With Valentine’s Day around the corner, stores across the country have been filled with giant teddy bears, boxes of chocolates and bouquets of flowers. While this has become the traditional way for the United States to convey its love, other cultures have their own celebrations.
While some cultures express love through festivals and others bring different variations of Valentine’s Day to their country, each one is unique. In the Azores Islands, Portugal, gratitude for friends and family is celebrated rather than Valentine’s Day.
Fatima Cornwall is the Spanish language coordinator and recalls celebrating Dia dos Amigos, or Dia dos Amigas when she lived in Portugal.
“This celebration goes on every Thursday through the month of February right before our Mardi Gras celebration,” Cornwall said. “The first Thursday is for the male friends, the next is for the female friends and these outings usually involved bars, restaurants or special catered events. Then come to the third Thursday, male family members get together and then the last day is for female family members, which is treated more like an at-home potluck celebration.”
In Korean culture, Valentine’s Day has been celebrated since the 1980s. Yookyung Lee is a professor for Korean language studies and described how Korean culture has adapted Valentine’s Day.
“It is a little different in where the women are more likely to give men the chocolate or the candy,” Lee said. “Then, on March 14, men [are]more likely [to]give the candy to women who gave them the candy.”
As well as showing their celebration of love to one another, Feb. 14 also aligns with the ending of Korean school sessions. As a result, people will use this day to celebrate school and their teachers.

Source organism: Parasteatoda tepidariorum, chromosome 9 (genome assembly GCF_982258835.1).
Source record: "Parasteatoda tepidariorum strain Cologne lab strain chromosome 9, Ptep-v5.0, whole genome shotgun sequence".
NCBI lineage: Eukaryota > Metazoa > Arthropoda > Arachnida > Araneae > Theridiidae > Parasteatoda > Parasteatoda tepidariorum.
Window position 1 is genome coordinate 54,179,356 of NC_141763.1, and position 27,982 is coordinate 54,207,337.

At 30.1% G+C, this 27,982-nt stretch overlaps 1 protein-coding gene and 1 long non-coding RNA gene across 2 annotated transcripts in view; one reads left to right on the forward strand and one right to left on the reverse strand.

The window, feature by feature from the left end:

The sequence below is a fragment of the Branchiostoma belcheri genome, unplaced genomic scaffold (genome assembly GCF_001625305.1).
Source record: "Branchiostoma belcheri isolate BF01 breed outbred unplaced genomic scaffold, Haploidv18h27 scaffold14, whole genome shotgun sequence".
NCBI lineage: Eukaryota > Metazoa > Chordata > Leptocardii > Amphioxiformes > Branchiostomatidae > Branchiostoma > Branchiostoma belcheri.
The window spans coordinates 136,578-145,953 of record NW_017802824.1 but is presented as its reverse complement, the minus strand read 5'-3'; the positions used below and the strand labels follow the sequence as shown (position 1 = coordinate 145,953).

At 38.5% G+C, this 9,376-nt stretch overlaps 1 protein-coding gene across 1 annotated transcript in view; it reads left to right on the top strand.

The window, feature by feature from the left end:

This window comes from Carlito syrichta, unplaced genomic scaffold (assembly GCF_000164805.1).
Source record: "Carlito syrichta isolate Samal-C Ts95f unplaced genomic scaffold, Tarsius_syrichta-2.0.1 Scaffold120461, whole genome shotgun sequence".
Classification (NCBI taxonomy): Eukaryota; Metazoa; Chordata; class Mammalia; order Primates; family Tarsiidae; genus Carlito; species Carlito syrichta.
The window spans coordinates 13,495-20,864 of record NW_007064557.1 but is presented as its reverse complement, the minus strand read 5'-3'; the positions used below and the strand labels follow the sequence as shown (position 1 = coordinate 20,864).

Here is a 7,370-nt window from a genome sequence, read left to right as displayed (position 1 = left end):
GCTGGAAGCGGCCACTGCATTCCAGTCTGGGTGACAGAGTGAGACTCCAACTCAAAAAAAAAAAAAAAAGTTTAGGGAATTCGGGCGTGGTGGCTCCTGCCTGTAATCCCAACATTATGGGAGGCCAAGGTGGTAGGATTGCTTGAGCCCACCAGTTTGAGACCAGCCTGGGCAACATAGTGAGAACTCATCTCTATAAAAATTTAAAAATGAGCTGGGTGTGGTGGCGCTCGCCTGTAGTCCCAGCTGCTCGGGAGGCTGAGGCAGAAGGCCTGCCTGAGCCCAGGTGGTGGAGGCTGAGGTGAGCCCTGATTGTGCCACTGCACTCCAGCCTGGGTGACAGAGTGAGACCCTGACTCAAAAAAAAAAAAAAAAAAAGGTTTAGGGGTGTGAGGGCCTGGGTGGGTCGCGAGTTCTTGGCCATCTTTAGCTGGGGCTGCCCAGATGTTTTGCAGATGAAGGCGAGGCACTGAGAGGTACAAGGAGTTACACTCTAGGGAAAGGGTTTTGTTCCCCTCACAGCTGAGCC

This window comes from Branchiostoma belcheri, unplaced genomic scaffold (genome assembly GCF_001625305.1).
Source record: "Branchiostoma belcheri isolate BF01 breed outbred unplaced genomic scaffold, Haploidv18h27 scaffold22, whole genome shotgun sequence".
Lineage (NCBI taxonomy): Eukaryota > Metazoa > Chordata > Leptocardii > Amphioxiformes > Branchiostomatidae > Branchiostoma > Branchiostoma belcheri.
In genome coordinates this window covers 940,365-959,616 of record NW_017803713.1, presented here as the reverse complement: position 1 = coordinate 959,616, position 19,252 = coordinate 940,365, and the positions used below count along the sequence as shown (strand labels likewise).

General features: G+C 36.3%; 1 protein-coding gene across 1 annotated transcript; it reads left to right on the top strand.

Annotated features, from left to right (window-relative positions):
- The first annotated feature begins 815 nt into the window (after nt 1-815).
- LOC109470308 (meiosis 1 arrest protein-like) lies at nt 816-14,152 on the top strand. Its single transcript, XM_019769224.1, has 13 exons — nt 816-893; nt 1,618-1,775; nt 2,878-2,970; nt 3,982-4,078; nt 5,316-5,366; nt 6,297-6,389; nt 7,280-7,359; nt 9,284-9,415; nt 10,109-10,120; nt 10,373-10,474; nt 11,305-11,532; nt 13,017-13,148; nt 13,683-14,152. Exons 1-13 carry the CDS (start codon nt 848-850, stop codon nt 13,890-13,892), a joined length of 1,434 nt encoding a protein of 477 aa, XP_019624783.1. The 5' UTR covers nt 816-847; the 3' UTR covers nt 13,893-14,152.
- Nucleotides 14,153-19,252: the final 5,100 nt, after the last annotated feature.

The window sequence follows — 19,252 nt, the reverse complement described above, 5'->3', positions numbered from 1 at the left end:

“So people also use this Valentine’s Day to express their appreciation or gratitude to their teachers or to their boss of the company,” Lee said. “It’s a day that they use to show that appreciation and gratitude that they have.”
While some cultures recently adapted variations of Valentine’s Day to celebrate love, other cultures have a deep history. Karen Wadley, who teaches Latin, explained the history of this day for the Romans.
“It was a Catholic saint’s day commemorating the death of a martyr named Valentine. He was possibly a priest, possibly a bishop, definitely martyred,” Wadley wrote in an email. “To be sainted, he had to be associated with miracles. Time has built traditions of affiliation with lovers, weddings and defiance of Roman Emperors.”
Cultures celebrate love in ways that sometimes share similarities, and often differ with American’s ideas of Valentine’s Day. Though each festivity has its roots in specific cultural history, from Denmark to Taiwan one thing they all share in common is an uplifting of love and community.